Ted Kister, chief operating officer of David Barrett Partners, said in the same interview: "Seems to us that serious candidates will want to disclose their compensation, because they'll want the offer process to be efficient and won't want to waste their time" wading through lowball offers.
"It's going to be a challenge for the employers," he added.
Alan Johnson, managing director of the New York-based compensation consulting firm Johnson Associates, also noted that managers and recruiters need to make sure that they're compliant with the new law in New York.
"Penalties will be severe if you violate (the law)," he said. "It's going to be important to document the process. It requires some upkeep."
Mr. Johnson added that violating the New York law could result in a $250,000 fine, not to mention being vulnerable to lawsuits.
Mr. Rich noted there are a few exceptions to the law in the financial service industry. For example, a potential employer or employment agent can freely discuss with the applicant how much he or she expects to forfeit in terms of unvested equity or deferred compensation by leaving their current employer in the middle of the year. In other words, they can ask what bonus the candidate expects to be forgoing by switching jobs.
Another exception within the law is that it doesn't stop employers inquiring about the current salary during an internal transfer or promotion within the company.
Mr. Rich pointed out, however, that if the employer comes across the salary of the executive through public records, they're still not allowed to rely on that compensation history when determining the applicant's salary.
Some industry insiders said they don't believe New York's law will change the way the money management industry will recruit executives going forward.
"Typically, our hiring managers do not discuss compensation," said one Boston-based money manager executive who asked not to be named. "We typically determine a salary range based on the specific role and previous compensation is not taken into consideration when preparing an offer."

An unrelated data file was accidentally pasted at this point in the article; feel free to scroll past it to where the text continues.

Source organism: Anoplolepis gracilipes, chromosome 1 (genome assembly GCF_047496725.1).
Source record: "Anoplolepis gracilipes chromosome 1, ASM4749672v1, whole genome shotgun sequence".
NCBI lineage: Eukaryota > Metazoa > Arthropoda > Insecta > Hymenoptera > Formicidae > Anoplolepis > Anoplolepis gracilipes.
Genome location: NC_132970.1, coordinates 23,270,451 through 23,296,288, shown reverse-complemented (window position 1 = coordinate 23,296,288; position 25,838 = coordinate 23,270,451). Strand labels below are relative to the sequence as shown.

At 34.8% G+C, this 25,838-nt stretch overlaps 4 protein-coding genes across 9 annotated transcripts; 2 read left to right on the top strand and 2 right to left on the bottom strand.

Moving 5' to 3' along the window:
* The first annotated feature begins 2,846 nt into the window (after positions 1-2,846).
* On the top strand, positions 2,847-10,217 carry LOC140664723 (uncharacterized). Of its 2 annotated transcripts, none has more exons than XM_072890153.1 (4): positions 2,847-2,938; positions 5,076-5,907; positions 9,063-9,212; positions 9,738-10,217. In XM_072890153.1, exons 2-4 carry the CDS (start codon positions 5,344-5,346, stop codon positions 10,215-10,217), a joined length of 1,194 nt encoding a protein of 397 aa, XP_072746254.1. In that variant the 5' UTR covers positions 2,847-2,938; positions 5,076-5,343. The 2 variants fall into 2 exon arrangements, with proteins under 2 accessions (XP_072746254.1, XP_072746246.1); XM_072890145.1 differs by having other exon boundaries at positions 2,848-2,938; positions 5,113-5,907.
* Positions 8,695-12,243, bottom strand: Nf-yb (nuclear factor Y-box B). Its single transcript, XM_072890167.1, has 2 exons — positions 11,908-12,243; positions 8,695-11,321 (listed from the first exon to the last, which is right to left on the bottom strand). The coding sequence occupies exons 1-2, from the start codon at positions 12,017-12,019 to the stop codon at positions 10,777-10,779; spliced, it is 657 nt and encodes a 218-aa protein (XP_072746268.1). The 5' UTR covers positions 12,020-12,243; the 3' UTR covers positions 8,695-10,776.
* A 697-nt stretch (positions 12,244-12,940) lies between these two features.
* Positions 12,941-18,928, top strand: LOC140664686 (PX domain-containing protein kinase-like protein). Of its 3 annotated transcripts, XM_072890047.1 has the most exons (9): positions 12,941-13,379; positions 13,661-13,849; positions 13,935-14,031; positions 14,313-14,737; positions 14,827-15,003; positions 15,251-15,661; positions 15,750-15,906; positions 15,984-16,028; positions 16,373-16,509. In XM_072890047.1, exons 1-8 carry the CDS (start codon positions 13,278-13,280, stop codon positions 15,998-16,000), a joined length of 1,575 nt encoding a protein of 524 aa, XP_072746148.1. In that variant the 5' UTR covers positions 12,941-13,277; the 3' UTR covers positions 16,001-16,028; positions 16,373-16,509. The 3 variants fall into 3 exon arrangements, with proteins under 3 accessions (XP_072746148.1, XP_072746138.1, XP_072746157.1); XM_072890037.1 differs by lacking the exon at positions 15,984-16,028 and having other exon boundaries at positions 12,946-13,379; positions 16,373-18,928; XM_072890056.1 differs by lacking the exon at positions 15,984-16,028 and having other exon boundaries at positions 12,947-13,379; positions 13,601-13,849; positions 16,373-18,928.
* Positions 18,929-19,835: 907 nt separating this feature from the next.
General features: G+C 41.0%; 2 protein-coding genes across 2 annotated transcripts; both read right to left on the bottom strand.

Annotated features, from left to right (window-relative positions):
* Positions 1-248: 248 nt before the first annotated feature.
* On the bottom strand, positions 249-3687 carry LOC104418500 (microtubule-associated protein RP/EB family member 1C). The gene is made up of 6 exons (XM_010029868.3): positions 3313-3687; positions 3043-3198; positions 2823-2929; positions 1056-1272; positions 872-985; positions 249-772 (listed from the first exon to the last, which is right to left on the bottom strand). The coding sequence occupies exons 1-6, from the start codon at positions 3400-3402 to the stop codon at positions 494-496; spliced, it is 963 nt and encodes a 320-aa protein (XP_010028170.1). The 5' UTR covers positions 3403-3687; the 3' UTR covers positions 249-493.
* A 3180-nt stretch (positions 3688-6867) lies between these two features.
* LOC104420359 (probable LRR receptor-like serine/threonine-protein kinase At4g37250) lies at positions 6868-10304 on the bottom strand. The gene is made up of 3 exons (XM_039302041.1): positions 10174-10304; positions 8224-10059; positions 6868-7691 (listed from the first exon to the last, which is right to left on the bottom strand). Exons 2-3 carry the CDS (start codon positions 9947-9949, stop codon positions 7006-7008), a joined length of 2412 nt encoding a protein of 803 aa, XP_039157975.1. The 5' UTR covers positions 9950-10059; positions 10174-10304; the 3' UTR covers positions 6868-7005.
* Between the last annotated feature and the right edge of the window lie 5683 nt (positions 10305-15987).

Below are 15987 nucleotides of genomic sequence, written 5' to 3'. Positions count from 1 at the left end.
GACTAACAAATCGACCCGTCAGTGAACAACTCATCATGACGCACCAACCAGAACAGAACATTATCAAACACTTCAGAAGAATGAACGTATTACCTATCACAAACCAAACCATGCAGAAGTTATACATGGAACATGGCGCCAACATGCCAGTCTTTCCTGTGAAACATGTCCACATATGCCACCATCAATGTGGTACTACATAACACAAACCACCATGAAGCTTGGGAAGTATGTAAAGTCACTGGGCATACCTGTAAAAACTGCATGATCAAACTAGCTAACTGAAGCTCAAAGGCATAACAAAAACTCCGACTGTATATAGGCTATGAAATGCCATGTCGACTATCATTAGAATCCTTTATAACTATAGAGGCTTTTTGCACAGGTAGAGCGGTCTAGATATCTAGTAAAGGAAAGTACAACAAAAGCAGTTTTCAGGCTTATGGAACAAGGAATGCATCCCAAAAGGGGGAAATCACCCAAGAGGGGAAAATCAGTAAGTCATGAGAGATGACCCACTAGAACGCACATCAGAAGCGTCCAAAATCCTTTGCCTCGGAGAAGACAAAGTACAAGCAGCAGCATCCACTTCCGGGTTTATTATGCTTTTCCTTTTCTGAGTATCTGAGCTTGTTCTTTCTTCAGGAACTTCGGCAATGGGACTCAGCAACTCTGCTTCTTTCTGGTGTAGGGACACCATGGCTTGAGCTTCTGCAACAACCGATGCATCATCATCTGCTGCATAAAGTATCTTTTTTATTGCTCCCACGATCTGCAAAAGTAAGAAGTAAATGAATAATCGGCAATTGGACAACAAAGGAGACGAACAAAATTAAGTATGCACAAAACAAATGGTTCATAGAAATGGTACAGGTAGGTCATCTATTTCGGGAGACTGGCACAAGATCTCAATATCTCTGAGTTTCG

A New York-based executive recruiter, who asked not to be identified, said while "it's way too soon to tell," he doesn't think the law will "have a big impact" on the way money managers hire senior executives.
The recruiter offered the caveat, however, that it could "artificially raise compensation levels, because if we can't get confirmation of the person's compensation history, then people, especially midlevel, are expected to inflate expectations."
And one compensation consultant doesn't believe the new law will help achieve its intended goal. Mr. Johnson remains unconvinced that the New York law will have the desired impact on the money management industry, but instead will drag out an already belabored recruiting process.
"I don't think it's going to narrow the gap. But politicians want to believe compensation (in the money management industry) is driven by discrimination and not the market," said Mr. Johnson. "I don't think it's going to have a positive impact."
Mr. Johnson added he believes the law will simply "make the recruiting process more cumbersome (and) more drawn out."
Regardless of how effective the laws are going to be, managers and recruiters need to be careful in complying with them. "Employers need to review and modify their application forms," said Mr. Rich. "Businesses should train their managers not to ask about prospective job applicants' salaries."
He added employers also need to document any voluntary disclosures from any prospective employees.
Mr. Barrett agreed that "recruiters and employers need to make sure they've got policies in place to protect themselves."